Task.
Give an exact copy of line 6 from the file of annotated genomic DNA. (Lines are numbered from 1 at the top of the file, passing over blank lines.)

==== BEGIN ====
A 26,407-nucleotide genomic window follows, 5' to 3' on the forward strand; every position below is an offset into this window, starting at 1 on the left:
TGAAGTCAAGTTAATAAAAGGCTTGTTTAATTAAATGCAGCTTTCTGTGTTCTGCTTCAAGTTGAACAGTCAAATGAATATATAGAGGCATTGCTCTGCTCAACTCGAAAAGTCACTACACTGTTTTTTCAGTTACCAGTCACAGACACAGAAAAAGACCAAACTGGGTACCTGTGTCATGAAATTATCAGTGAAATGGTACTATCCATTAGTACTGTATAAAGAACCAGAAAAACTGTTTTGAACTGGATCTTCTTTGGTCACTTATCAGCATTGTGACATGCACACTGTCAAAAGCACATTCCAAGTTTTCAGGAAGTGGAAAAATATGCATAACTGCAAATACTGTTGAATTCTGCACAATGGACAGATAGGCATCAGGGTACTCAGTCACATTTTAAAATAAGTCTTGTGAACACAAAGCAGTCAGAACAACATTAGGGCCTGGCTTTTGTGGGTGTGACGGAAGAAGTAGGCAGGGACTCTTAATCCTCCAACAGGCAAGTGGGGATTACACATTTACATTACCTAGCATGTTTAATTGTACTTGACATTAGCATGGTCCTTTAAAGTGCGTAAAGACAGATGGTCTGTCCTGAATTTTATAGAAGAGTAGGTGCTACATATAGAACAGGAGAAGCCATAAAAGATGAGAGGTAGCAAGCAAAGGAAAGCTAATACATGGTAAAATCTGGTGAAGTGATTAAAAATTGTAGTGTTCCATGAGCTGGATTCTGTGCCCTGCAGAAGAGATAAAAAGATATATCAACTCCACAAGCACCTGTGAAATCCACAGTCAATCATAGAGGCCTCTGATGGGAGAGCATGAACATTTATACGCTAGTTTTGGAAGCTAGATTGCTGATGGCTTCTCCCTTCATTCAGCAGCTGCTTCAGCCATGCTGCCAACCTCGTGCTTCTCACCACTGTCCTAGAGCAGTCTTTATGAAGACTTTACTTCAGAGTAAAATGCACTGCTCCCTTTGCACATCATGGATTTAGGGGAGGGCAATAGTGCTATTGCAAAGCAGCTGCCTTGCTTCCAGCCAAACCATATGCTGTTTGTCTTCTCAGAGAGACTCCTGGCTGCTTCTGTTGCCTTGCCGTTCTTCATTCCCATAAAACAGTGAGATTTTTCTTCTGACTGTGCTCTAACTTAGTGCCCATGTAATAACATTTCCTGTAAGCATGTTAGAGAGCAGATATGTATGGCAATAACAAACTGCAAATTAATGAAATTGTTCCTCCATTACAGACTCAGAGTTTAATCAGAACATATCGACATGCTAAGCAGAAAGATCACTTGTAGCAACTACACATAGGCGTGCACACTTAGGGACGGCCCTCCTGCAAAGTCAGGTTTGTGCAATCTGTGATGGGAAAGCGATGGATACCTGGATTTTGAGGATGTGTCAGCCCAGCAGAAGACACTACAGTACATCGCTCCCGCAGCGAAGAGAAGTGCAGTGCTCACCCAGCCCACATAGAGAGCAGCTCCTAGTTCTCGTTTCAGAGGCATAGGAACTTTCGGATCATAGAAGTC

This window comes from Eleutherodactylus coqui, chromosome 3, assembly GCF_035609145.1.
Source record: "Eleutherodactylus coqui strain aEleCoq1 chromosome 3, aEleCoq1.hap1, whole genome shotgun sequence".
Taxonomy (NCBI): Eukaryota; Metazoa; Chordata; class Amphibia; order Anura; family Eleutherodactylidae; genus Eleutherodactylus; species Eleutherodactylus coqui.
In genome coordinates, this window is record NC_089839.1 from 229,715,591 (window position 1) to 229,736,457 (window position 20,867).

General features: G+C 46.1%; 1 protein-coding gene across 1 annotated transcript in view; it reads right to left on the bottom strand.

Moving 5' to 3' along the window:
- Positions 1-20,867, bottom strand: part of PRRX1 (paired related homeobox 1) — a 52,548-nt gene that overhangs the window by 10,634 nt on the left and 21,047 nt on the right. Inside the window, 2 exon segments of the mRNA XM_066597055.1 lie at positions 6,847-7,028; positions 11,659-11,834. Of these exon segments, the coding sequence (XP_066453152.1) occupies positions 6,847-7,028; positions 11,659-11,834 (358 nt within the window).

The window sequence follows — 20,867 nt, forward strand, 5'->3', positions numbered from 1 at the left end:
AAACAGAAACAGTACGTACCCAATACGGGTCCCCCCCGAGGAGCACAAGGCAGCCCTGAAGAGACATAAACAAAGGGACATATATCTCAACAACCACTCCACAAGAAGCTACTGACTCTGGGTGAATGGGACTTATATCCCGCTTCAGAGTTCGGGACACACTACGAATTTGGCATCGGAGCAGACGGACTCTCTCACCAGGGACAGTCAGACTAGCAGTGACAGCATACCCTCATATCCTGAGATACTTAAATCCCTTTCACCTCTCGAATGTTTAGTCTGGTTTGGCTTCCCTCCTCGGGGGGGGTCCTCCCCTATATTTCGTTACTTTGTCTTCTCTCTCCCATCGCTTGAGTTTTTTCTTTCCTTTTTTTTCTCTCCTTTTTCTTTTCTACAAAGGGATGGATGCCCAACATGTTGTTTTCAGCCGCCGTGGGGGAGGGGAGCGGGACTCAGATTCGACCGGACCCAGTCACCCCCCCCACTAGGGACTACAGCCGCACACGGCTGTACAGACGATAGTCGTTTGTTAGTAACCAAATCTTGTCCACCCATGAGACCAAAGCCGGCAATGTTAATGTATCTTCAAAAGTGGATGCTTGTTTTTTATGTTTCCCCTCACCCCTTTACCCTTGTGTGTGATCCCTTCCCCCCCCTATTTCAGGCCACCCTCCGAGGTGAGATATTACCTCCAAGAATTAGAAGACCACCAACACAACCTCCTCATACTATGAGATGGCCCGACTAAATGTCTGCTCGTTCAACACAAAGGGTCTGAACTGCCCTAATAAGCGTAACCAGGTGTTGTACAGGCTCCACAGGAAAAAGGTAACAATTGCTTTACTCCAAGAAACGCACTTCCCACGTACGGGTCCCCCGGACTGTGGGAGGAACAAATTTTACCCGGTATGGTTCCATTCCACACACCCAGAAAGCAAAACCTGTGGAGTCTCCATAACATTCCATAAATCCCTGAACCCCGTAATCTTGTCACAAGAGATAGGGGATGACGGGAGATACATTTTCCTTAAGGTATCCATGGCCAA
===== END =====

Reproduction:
In genome coordinates, this window is record NC_089839.1 from 229,715,591 (window position 1) to 229,736,457 (window position 20,867).